The park has over 175 trees, but many date from the original Victorian plans, and these won't last forever.  In addition, the Victorians preferred exotic species, so there is not a single Oak tree in the park.  The value to wildlife of native oaks,  Quercus robur and Quercus petraea, is well documented, so we would like to see at least one specimen in the park.

 You can email
before the 1st September to suggest some trees for the park - and of course, you can  suggest trees for anywhere else that you want at the same time.

Watch out for the start of the new season Bird Walks, at which we look forward to seeing you.

Simon, Des & Jo
Big Tree Plant  An easy way to support tree planting in Bristol
A request for support from TreeBristol - please email before 1st September.
In partnership with TreeBristol, the Forest of Avon Trust (our local tree planting and woodland charity) is submitting a funding application to the Big Tree Plant. See
The Big Tree Plant is the Government's national tree planting campaign to encourage people and communities to plant more trees in England's towns, cities and neighbourhoods. See
Our bid is ambitious, we are pursuing funding to plant 10,000 new trees and create 4 new mini woodlands across Bristol over 3 years.
What you can do to help:
We need your support to strengthen the bid and demonstrate that the people of Bristol support our aims.
Please email a simple statement of support to Emma at Forest of Avon Trust before the 1st September.
Longer statements and/or details of locations in you think are in need of trees are also most welcome.
Thank you for your support,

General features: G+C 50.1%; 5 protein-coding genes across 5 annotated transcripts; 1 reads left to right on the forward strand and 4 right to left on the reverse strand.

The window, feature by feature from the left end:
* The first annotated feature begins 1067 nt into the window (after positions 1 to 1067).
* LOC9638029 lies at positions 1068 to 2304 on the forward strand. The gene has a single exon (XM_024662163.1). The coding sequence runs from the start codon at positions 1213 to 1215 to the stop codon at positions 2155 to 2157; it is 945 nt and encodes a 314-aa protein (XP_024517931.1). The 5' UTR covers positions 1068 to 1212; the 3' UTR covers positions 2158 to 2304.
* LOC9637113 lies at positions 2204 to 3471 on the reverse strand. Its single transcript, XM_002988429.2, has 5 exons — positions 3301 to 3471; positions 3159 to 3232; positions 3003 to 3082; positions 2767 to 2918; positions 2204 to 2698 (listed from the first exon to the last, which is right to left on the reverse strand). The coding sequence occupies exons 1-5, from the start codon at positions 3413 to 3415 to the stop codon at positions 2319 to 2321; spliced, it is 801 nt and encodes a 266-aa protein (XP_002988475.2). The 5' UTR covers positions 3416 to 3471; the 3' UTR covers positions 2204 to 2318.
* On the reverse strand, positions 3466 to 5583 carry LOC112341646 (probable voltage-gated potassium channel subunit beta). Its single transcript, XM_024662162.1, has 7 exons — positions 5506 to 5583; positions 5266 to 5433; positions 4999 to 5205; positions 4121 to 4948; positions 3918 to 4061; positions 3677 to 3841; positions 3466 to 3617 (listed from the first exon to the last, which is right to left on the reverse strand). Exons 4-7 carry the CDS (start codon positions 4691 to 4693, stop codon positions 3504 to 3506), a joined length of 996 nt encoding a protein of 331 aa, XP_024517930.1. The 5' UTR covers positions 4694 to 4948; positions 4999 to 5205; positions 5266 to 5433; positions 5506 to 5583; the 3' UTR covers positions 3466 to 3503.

Best wishes, Josie,  TreeBristol Officer

Comment by Simon Randolph on July 21, 2011 at 16:29

Given that up to 30 species of parasitoid have been identified as attacking the Horse Chestnut Leaf Miner moth, you would think the moth larvae wouldn't stand a chance!  But I think the answer (for the immediate future anyway) is that the parasitoids won't have any significant effect on the  moth population.  The British Wildlife article gives a figure of less than 10% mortality of the moth larvae resulting from parasitoid attack. This is an atypically low mortality figure for the effect of parasitoid attack on their host and is probably explained by what the article terms 'a phenological mismatch' between the the moth larvae and the parasitoids, whereby the parasitoids are most active several weeks before the larvae reach a suitable stage in their development for effective attack by parasitoids.

I checked our Horse chesnuts in the park last year and they seemed to be free of leaf miner damage, and haven't noticed anything this year, but will look more closely before giving them a clear bill of health.


Comment by Des Bowring on July 20, 2011 at 21:48